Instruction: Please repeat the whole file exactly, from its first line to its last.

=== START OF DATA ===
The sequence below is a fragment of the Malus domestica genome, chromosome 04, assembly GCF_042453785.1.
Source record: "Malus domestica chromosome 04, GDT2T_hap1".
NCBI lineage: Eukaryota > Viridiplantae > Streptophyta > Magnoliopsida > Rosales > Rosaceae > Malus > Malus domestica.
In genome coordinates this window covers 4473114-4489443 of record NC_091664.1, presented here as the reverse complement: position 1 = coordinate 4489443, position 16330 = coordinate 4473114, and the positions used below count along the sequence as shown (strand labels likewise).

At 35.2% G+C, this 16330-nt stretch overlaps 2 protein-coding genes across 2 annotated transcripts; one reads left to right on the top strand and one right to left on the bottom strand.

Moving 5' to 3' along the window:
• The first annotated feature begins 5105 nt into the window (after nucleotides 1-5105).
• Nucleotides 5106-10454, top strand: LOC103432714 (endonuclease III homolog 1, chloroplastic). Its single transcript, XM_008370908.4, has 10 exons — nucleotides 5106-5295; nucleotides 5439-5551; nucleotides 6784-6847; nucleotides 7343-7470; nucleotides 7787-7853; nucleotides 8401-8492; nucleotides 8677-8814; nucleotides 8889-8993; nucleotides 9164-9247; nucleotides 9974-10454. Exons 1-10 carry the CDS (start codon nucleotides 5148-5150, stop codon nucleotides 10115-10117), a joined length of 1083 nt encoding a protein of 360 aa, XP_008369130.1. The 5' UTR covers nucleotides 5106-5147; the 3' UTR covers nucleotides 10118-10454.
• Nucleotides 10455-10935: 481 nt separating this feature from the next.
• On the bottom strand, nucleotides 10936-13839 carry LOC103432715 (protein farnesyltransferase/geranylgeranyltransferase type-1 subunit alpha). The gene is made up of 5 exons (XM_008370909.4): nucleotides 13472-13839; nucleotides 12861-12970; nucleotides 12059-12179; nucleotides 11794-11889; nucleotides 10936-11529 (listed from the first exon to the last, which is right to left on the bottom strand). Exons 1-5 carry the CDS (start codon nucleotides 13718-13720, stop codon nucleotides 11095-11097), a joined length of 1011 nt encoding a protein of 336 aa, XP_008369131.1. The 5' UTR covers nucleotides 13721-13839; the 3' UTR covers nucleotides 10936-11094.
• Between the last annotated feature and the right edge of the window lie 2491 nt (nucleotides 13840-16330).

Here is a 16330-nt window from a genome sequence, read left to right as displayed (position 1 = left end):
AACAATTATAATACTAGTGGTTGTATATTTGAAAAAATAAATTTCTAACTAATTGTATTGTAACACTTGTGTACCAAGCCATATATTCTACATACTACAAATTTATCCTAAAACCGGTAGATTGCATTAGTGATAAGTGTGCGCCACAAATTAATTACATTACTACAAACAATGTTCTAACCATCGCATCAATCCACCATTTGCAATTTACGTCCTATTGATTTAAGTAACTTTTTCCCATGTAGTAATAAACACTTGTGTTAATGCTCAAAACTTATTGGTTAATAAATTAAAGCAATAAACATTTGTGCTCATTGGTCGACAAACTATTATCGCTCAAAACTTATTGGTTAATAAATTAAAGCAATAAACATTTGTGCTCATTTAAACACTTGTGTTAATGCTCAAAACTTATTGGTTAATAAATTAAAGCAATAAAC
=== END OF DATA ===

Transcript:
The sequence below is a fragment of the Malus domestica genome, chromosome 04, assembly GCF_042453785.1.
Source record: "Malus domestica chromosome 04, GDT2T_hap1".
NCBI lineage: Eukaryota > Viridiplantae > Streptophyta > Magnoliopsida > Rosales > Rosaceae > Malus > Malus domestica.
In genome coordinates this window covers 4473114-4489443 of record NC_091664.1, presented here as the reverse complement: position 1 = coordinate 4489443, position 16330 = coordinate 4473114, and the positions used below count along the sequence as shown (strand labels likewise).

At 35.2% G+C, this 16330-nt stretch overlaps 2 protein-coding genes across 2 annotated transcripts; one reads left to right on the top strand and one right to left on the bottom strand.

Moving 5' to 3' along the window:
• The first annotated feature begins 5105 nt into the window (after nucleotides 1-5105).
• Nucleotides 5106-10454, top strand: LOC103432714 (endonuclease III homolog 1, chloroplastic). Its single transcript, XM_008370908.4, has 10 exons — nucleotides 5106-5295; nucleotides 5439-5551; nucleotides 6784-6847; nucleotides 7343-7470; nucleotides 7787-7853; nucleotides 8401-8492; nucleotides 8677-8814; nucleotides 8889-8993; nucleotides 9164-9247; nucleotides 9974-10454. Exons 1-10 carry the CDS (start codon nucleotides 5148-5150, stop codon nucleotides 10115-10117), a joined length of 1083 nt encoding a protein of 360 aa, XP_008369130.1. The 5' UTR covers nucleotides 5106-5147; the 3' UTR covers nucleotides 10118-10454.
• Nucleotides 10455-10935: 481 nt separating this feature from the next.
• On the bottom strand, nucleotides 10936-13839 carry LOC103432715 (protein farnesyltransferase/geranylgeranyltransferase type-1 subunit alpha). The gene is made up of 5 exons (XM_008370909.4): nucleotides 13472-13839; nucleotides 12861-12970; nucleotides 12059-12179; nucleotides 11794-11889; nucleotides 10936-11529 (listed from the first exon to the last, which is right to left on the bottom strand). Exons 1-5 carry the CDS (start codon nucleotides 13718-13720, stop codon nucleotides 11095-11097), a joined length of 1011 nt encoding a protein of 336 aa, XP_008369131.1. The 5' UTR covers nucleotides 13721-13839; the 3' UTR covers nucleotides 10936-11094.
• Between the last annotated feature and the right edge of the window lie 2491 nt (nucleotides 13840-16330).

Here is a 16330-nt window from a genome sequence, read left to right as displayed (position 1 = left end):
AACAATTATAATACTAGTGGTTGTATATTTGAAAAAATAAATTTCTAACTAATTGTATTGTAACACTTGTGTACCAAGCCATATATTCTACATACTACAAATTTATCCTAAAACCGGTAGATTGCATTAGTGATAAGTGTGCGCCACAAATTAATTACATTACTACAAACAATGTTCTAACCATCGCATCAATCCACCATTTGCAATTTACGTCCTATTGATTTAAGTAACTTTTTCCCATGTAGTAATAAACACTTGTGTTAATGCTCAAAACTTATTGGTTAATAAATTAAAGCAATAAACATTTGTGCTCATTGGTCGACAAACTATTATCGCTCAAAACTTATTGGTTAATAAATTAAAGCAATAAACATTTGTGCTCATTTAAACACTTGTGTTAATGCTCAAAACTTATTGGTTAATAAATTAAAGCAATAAAC